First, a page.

Under 28 U.S.C. Sec. 1295(a) the Federal Circuit has exclusive jurisdiction of an appeal if the jurisdiction of the district court was based, in whole or in part, on 28 U.S.C. Sec. 1338. Section 1338(a) provides:


The district courts shall have original jurisdiction of any civil action arising under any Act of Congress relating to patents....


The jurisdictional scope of the statute has been defined in case law. Section 1338 jurisdiction


extend[s] only to those cases in which a well-pleaded complaint establishes either that federal patent law creates the cause of action or that the plaintiff's right to relief necessarily depends on resolution of a substantial question of federal patent law, in that patent law is a necessary element of one of the well-pleaded claims.


Christianson v. Colt Industries Operating Corp., 486 U.S. 800, 808-09, 108 S.Ct. 2166, 2173, 100 L.Ed.2d 811 (1988). "The district court's 'arising under' jurisdiction in patent cases is properly measured at the complaint stage of the proceedings." Xeta, Inc. v. Atex, Inc., 825 F.2d 604, 606 (1st Cir.1987); see also Air Products and Chemicals, Inc. v. Reichhold Chemicals, Inc., 755 F.2d 1559, 1562 (Fed.Cir.), cert. dismissed, 473 U.S. 929, 106 S.Ct. 22, 87 L.Ed.2d 700 (1985).


The three consolidated cases which resulted in the consent judgment were grounded on the district court's patent jurisdiction. The consent judgment permanently enjoined ACS from infringing the Wang patent. Enforcement of the court's injunction through a contempt2 proceeding was within the district court's patent jurisdiction arising under 28 U.S.C. Sec. 1338. Leman v. Krentler-Arnold Hinge Last Co., 284 U.S. 448, 452, 52 S.Ct. 238, 76 L.Ed. 389 (1932); KSM Fastening Systems, Inc. v. H.A. Jones Co., 776 F.2d 1522, 1524 (Fed.Cir.1985); H.A. Jones Co. v. KSM Fastening Systems, Inc., 745 F.2d 630, 631-32 (Fed.Cir.1984).3


The Federal Circuit has jurisdiction to hear an appeal from the enforcement of a patent settlement agreement when the "jurisdiction of the district court over the [original] complaint was based in whole or in part on 28 U.S.C. Sec. 1338(a) (1982)." S and T Mfg. Co. v. County of Hillsborough, 815 F.2d 676, 678 (Fed.Cir.1987). Furthermore, an appeal from the grant or denial of an adjudication of contempt of a consent decree in a patent infringement case lies in the Federal Circuit. See KSM Fastening Systems, Inc. v. H.A. Jones Co., 776 F.2d 1522; MAC Corp. of America v. Williams Patent Crusher & Pulverizer Co., 767 F.2d 882 (Fed.Cir.1985); H.A. Jones Co. v. KSM Fastening Systems, Inc., 745 F.2d 630.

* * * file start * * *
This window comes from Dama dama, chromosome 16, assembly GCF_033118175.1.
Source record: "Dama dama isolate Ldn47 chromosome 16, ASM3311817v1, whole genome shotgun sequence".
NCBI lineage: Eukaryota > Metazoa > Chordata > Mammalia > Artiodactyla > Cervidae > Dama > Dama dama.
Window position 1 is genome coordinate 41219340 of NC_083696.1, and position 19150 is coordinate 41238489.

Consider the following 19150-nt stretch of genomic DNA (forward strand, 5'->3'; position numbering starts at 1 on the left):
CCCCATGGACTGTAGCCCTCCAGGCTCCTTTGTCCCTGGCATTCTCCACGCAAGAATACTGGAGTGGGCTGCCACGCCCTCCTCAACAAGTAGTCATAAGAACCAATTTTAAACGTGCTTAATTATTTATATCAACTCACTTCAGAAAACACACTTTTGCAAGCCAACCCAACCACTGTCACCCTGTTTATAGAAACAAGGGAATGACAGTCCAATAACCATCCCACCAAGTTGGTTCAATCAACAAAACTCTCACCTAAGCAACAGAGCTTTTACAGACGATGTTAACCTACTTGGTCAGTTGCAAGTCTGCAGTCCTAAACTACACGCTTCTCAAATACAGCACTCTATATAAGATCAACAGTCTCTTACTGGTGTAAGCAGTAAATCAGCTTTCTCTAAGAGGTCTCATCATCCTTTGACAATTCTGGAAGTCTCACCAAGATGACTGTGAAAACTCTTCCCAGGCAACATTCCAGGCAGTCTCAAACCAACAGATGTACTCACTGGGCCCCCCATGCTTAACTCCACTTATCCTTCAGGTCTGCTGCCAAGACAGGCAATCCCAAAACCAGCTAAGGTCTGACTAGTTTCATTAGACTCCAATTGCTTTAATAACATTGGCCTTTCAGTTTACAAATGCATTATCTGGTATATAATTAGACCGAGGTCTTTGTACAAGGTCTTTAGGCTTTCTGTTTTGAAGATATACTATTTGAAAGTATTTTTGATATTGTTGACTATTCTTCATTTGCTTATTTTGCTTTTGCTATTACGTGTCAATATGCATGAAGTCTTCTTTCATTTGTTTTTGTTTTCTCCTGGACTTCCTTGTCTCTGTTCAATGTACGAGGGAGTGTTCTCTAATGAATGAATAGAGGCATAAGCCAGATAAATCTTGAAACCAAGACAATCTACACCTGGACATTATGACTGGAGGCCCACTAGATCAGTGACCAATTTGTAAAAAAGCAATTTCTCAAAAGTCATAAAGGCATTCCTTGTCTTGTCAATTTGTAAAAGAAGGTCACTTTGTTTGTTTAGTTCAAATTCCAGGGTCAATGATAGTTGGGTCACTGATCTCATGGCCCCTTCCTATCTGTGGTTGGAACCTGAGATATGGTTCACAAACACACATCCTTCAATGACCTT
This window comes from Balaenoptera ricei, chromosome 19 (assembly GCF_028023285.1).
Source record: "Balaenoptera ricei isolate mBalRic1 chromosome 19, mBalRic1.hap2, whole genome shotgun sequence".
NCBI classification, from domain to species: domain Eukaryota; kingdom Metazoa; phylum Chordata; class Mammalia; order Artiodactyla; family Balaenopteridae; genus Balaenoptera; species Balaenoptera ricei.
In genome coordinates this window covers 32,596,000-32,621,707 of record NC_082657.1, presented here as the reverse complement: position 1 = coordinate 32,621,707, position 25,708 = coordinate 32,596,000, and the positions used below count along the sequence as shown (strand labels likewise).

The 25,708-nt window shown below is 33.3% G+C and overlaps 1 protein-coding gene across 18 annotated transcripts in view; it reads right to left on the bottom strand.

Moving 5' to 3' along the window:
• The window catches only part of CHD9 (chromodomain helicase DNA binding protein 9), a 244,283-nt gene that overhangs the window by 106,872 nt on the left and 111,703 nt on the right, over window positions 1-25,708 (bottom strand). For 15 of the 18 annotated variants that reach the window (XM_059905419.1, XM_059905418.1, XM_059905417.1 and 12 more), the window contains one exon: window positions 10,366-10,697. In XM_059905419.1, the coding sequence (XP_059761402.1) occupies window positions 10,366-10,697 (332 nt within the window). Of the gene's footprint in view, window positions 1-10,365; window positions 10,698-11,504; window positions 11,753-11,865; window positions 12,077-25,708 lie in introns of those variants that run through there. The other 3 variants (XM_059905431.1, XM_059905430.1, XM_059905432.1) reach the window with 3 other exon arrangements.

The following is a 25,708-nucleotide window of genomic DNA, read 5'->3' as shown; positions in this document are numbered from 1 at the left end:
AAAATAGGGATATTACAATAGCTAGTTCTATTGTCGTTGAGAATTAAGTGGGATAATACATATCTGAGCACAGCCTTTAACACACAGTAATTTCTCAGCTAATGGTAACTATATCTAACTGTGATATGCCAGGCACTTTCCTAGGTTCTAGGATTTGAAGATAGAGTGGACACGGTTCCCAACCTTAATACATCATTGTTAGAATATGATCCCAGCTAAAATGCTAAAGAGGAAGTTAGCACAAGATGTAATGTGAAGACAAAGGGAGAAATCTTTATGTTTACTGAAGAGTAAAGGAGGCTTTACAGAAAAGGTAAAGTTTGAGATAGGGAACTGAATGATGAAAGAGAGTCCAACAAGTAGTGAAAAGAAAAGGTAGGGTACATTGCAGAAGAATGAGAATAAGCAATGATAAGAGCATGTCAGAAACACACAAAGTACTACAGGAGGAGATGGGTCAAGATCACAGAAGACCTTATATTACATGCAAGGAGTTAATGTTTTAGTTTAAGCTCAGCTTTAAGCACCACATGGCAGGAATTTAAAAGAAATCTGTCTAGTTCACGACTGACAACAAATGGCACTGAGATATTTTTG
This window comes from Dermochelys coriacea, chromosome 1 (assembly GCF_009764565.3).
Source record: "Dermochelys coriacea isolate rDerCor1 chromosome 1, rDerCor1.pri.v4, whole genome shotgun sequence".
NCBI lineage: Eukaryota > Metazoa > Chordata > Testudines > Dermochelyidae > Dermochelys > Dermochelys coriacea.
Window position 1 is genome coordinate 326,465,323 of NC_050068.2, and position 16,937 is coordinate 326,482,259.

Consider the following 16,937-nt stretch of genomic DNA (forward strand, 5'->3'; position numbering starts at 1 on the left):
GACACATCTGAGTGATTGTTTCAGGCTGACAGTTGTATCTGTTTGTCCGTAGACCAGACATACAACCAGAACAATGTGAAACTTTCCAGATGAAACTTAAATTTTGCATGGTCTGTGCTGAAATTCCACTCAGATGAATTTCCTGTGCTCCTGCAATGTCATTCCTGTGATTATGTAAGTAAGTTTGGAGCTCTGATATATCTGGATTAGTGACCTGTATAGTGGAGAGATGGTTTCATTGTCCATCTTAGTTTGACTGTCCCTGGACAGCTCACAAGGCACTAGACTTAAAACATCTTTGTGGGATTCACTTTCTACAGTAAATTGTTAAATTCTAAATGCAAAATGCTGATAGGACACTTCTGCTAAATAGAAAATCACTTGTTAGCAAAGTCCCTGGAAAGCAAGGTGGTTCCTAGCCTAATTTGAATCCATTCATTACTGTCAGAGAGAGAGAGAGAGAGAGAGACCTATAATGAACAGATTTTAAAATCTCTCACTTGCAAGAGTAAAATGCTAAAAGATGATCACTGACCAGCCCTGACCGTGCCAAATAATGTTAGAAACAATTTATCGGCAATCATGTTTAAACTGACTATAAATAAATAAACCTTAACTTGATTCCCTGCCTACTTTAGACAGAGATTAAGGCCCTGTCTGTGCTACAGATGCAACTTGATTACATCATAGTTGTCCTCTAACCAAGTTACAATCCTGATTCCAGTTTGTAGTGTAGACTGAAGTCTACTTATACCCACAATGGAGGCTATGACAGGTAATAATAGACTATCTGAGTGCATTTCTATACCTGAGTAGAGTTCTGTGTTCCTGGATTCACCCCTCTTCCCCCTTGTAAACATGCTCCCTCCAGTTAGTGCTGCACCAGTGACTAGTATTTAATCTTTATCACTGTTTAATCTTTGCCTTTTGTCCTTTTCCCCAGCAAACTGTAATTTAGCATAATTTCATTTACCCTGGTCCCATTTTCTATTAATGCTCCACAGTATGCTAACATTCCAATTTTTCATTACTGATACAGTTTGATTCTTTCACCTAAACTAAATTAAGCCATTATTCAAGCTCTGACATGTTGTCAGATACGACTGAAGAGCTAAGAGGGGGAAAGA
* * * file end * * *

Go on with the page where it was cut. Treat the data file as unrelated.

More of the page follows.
ACS argues that the First Circuit rather than the Federal Circuit has jurisdiction to hear this appeal. ACS claims that the contract suit somehow subsumed the contempt proceeding; therefore, the Federal Circuit's patent jurisdiction does not apply to this case. This claim contradicts the record. When Wang filed the breach of contract claim, it did not drop the contempt proceeding. The district court consolidated the two actions for all purposes, including trial. Its ensuing decision granting summary judgment, quoted supra, was indivisible, blanketing all of the consolidated cases.


We conclude that the Federal Circuit has jurisdiction to hear this appeal. Normally a transfer to the Federal Circuit pursuant to 28 U.S.C. Sec. 16314 would be made. Because Wang has challenged the finality and propriety of the order from which the appeal was taken, we find that prudence requires a remand to the district court before the transfer to the Federal Circuit is made.


III. Finality of the Summary Judgment Order and Rule 58


Wang argues that the summary judgment order did not finally resolve all the disputes between the parties. The district court gave the parties sixty days to modify the settlement agreement; failing that, the April agreement would be enforced. We think that Wang's lack of finality argument is strained.


A judgment is final and appealable if the court has "resolv[ed] the contested matter, leaving nothing to be done except execution of the judgment." United States v. Metropolitan Dist. Comm'n, 847 F.2d 12, 14 (1st Cir.1988) (citing Coopers & Lybrand v. Livesay, 437 U.S. 463, 467, 98 S.Ct. 2454, 2457, 57 L.Ed.2d 351 (1978); Catlin v. United States, 324 U.S. 229, 233, 65 S.Ct. 631, 633, 89 L.Ed. 911 (1945)). For example, an order granting attorney's fees which "explicitly contemplated the future entry of another order" to allocate payment between the two respondents was not a final judgment. Metropolitan District Comm'n, 847 F.2d at 14 (emphasis original).